In a meta-analysis of twin studies, twelve out of fourteen were found to support the fact that from a genetic prospective, schizophrenia is a complex trait that depends on both genetic and environmental factors.
Such findings have encouraged researchers to continue with both macro-analysis of the disorders afflicting individuals with the mutation, as well as explore the micro-level.

Start:231,762,561 bp from pter
End:232,177,018 bp from pter
Size:414,458 bases
Orientation:plus strand

The DISC1 gene is situated at chromosome 1q42.1 and overlaps with DISC2 open reading frame.
DISC1 homologues have been identified in all major vertebrate families including the common chimpanzee, the Rhesus monkey, the house mouse, the brown rat, zebrafish,pufferfish, cattle, and dogs; additionally homologue's have been described for invertebrate and plant phyla.

1) Impact of DISC1 variation on neuroanatomical and neurocognitive phenotypes,2011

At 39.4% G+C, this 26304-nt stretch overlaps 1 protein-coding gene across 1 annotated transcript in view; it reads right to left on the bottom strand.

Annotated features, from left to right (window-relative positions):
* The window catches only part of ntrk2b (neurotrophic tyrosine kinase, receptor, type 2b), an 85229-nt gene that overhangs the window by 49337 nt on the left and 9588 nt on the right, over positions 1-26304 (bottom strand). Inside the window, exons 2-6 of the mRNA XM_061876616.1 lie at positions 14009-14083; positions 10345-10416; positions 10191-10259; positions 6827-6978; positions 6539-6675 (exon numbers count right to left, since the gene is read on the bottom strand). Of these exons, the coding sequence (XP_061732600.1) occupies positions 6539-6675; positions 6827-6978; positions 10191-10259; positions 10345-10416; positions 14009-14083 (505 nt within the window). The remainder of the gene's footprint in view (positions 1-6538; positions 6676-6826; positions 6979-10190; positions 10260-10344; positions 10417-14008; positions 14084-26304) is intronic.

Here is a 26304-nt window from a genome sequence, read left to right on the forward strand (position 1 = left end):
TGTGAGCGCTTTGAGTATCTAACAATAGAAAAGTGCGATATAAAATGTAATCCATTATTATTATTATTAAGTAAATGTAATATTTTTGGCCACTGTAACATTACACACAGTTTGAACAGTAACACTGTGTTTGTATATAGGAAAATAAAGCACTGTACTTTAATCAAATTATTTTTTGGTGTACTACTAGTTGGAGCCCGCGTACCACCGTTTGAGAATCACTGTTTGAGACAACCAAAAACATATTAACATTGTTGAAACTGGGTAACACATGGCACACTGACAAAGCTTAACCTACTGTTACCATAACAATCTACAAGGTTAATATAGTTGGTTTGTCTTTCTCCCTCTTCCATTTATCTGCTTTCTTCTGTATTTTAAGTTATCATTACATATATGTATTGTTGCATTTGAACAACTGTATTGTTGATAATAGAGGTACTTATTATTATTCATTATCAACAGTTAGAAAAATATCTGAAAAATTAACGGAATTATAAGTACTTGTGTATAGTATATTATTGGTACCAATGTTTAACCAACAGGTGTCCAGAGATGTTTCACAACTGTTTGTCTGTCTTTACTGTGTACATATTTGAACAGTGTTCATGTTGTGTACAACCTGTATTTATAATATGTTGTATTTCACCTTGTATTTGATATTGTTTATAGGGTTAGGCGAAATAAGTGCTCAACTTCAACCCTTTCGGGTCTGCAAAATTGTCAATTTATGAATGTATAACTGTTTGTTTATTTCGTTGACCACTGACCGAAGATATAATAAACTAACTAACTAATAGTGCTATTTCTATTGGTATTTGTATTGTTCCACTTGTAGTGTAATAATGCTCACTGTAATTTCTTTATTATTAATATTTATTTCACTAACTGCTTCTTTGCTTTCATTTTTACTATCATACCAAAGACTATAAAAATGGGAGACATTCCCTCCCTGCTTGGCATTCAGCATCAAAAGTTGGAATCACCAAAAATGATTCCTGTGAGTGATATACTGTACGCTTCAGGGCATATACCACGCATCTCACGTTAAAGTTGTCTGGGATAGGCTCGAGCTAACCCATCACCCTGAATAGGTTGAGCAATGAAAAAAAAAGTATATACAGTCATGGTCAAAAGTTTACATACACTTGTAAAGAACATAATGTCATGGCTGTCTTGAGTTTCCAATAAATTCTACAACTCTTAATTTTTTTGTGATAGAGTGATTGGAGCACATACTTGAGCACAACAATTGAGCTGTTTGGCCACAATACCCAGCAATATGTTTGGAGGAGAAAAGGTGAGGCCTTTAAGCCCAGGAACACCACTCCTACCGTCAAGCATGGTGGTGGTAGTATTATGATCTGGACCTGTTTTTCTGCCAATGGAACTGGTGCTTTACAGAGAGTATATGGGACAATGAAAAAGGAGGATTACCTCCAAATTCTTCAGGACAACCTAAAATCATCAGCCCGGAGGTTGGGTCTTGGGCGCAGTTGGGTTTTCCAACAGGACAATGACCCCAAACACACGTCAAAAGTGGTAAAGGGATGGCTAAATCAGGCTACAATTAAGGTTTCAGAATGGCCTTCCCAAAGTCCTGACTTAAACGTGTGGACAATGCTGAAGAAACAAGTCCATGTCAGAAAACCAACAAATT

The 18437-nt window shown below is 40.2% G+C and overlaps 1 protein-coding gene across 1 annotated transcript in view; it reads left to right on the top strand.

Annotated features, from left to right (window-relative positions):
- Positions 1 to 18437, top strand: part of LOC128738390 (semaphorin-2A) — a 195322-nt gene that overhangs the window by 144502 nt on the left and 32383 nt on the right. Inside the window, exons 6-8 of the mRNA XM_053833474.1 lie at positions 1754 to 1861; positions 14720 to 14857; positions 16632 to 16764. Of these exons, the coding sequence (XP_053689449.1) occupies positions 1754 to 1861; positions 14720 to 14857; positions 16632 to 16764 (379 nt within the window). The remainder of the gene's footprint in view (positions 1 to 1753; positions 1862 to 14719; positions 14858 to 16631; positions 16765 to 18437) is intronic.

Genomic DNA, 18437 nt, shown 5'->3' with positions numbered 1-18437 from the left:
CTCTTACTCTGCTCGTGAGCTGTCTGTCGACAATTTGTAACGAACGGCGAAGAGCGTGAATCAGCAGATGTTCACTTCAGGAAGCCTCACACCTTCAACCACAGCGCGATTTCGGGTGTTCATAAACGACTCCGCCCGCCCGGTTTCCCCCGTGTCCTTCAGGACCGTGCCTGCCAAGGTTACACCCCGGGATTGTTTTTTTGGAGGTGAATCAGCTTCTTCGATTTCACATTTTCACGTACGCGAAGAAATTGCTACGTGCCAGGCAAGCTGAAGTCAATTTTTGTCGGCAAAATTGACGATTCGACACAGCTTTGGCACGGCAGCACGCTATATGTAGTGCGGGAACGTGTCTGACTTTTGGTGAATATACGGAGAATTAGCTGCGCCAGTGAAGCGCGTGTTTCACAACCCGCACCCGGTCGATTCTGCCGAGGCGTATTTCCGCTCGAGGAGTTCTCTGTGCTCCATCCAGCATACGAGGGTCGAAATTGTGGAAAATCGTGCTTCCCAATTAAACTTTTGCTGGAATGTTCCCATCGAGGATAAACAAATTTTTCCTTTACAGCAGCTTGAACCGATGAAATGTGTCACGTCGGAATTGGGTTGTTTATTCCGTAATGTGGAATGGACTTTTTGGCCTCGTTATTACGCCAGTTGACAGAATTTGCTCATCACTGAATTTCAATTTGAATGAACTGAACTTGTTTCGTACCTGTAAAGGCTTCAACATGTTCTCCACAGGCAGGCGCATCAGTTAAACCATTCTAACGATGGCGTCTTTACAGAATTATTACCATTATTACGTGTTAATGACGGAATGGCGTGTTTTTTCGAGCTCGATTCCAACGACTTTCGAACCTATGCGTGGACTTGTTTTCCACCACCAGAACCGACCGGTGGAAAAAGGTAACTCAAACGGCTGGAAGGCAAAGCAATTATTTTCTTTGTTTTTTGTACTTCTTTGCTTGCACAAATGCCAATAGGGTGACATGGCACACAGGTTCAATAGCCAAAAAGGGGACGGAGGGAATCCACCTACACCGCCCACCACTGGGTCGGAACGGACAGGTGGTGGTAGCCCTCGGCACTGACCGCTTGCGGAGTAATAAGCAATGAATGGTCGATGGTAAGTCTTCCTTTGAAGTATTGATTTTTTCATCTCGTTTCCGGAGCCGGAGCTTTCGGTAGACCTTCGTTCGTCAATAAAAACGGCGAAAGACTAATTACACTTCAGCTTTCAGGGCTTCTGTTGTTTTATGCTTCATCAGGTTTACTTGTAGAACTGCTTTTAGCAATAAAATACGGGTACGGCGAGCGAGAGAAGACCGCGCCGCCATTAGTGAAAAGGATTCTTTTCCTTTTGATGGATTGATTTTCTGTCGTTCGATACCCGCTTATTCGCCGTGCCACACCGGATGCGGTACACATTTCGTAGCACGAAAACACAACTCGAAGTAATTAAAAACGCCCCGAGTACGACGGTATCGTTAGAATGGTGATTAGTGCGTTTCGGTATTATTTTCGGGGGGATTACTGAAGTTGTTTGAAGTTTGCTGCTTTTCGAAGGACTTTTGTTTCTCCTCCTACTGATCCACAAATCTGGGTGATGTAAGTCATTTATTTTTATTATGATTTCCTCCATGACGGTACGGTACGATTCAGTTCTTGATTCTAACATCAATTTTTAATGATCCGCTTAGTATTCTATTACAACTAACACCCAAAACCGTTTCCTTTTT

The protein encoded by this gene, is predicted to contain a coiled coil motif rich C-terminal domain and a N-terminal globular domain.
The N-terminus contains two putative nuclear localization signals and a serine-phenylalanine-rich motif of unknown significance.
The C-terminus contains multiple regions with coiled-coil forming potential and twoleucine zippers that may mediate protein-protein interactions.

Protein Aminoacids Percentage


The protein locates to the nucleus, centrosome, cytoplasm, mitochondria, axons and synapses. Mitochondria are the predominant site of endogenous DISC1 expression, with at least two isoforms occupying internal mitochondrial locations. No known functional homologues exist for this protein in humans, although it does have broad homology to scaffold proteins. The DISC1 protein function appears to be highly diverse and its functional role in cellular processes is dependent upon the cellular domain it is located in. The presence or absence of certain protein interaction domains or targeting motifs may confer specific functions and influence sub cellular targeting, therefore it is probable that alternative splicing codetermines both the function and the intracellular location of DISC1


Many studies have provided insight into the normal function of the DISC1 protein, though much remains to be clearly defined.
DISC1 is functionally involved in several processes that regulate neural development and brain maturation such as neuronal proliferation, differentiation, migration, cAMP signaling, cytoskeletal modulation, and translational regulation via various signaling pathways.